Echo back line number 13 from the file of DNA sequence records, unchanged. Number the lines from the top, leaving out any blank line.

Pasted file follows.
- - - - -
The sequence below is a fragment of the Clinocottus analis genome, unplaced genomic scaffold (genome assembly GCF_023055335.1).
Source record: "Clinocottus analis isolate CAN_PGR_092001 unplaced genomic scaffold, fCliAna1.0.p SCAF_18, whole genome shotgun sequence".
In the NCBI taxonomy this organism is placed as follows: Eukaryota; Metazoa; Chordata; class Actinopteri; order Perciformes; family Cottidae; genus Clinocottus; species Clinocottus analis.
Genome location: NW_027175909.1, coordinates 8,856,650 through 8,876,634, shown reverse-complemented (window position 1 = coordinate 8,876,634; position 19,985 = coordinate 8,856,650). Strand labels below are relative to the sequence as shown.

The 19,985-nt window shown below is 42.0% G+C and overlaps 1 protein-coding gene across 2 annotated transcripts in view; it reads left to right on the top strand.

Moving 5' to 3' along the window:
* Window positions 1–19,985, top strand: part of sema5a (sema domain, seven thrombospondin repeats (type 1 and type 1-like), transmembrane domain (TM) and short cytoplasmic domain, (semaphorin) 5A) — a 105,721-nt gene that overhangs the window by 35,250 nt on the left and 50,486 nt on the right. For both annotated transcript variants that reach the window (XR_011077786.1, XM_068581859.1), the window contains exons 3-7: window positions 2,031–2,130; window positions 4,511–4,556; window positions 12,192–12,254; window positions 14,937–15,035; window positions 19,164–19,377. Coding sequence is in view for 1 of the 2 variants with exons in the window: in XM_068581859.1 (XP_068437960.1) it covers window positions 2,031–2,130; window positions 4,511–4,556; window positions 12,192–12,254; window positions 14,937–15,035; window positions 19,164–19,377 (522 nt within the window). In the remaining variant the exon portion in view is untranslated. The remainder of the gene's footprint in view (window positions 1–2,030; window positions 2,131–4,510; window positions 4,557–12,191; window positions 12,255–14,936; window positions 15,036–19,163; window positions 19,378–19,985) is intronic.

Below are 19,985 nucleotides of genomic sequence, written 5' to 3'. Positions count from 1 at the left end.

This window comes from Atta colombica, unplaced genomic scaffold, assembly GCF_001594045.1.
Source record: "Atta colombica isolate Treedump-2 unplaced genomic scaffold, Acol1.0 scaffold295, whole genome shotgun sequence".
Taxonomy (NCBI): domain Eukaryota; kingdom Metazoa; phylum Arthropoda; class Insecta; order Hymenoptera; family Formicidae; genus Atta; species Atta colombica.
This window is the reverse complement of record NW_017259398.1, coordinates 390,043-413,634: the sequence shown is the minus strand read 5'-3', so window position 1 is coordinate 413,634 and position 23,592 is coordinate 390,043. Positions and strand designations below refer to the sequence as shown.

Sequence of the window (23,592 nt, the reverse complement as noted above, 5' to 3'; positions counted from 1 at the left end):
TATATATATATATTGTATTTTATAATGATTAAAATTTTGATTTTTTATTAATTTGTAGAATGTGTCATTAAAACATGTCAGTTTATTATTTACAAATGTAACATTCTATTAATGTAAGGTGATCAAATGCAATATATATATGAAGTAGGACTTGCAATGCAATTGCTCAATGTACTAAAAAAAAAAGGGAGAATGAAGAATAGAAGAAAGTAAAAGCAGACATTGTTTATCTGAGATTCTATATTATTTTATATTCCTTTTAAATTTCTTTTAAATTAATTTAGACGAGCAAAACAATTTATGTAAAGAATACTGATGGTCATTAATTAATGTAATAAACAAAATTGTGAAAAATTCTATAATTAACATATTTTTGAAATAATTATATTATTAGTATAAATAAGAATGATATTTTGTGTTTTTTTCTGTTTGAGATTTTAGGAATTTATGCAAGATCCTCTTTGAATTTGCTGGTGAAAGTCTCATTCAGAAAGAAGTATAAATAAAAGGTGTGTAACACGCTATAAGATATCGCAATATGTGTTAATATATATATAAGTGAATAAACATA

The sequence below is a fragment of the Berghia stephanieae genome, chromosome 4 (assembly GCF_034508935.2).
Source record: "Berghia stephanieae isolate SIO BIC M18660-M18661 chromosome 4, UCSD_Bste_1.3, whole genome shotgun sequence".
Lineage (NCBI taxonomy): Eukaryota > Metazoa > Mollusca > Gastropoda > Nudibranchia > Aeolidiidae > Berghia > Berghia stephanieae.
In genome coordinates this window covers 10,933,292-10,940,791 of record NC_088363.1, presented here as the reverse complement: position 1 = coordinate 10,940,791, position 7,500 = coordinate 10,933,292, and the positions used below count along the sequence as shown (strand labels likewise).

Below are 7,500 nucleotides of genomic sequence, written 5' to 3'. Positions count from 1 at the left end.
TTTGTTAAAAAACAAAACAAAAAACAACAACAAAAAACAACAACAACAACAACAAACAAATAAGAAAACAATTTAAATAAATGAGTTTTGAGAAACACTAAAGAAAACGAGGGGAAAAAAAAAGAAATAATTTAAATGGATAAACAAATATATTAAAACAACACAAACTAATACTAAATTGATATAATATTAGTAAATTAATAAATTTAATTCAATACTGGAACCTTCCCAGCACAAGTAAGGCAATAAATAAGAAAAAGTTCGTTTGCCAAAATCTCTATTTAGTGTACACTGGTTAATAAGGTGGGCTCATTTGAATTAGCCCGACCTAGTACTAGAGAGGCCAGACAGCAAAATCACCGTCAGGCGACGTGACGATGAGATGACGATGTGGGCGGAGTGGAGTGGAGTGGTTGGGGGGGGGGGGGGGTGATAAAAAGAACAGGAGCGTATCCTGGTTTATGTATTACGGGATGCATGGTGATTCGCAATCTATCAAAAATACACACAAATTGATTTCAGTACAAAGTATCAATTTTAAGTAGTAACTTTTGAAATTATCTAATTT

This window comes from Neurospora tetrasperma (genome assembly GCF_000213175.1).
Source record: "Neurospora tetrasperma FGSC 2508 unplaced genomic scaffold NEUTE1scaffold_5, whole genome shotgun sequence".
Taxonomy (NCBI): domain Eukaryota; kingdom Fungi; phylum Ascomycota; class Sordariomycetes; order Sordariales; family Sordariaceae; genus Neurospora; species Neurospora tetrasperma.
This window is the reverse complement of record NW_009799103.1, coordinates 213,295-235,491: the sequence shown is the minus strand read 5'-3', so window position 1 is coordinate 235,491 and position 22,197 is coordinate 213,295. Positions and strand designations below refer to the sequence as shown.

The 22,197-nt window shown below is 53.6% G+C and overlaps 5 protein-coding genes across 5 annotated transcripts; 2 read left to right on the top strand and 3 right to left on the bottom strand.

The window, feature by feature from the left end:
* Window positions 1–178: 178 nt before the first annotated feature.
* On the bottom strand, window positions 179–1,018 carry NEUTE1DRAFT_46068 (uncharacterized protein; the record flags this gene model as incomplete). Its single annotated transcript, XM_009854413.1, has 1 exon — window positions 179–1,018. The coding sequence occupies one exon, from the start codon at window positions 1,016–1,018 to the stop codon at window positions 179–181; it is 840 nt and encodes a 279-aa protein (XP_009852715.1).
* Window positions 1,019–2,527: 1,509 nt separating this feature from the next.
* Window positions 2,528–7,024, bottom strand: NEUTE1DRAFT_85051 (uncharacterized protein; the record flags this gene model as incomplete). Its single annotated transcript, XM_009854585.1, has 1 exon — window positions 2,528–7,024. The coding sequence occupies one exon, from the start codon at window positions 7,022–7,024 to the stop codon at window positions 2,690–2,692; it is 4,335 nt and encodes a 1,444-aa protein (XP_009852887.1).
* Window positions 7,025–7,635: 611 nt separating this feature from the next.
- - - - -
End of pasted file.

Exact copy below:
Sequence of the window (23,592 nt, the reverse complement as noted above, 5' to 3'; positions counted from 1 at the left end):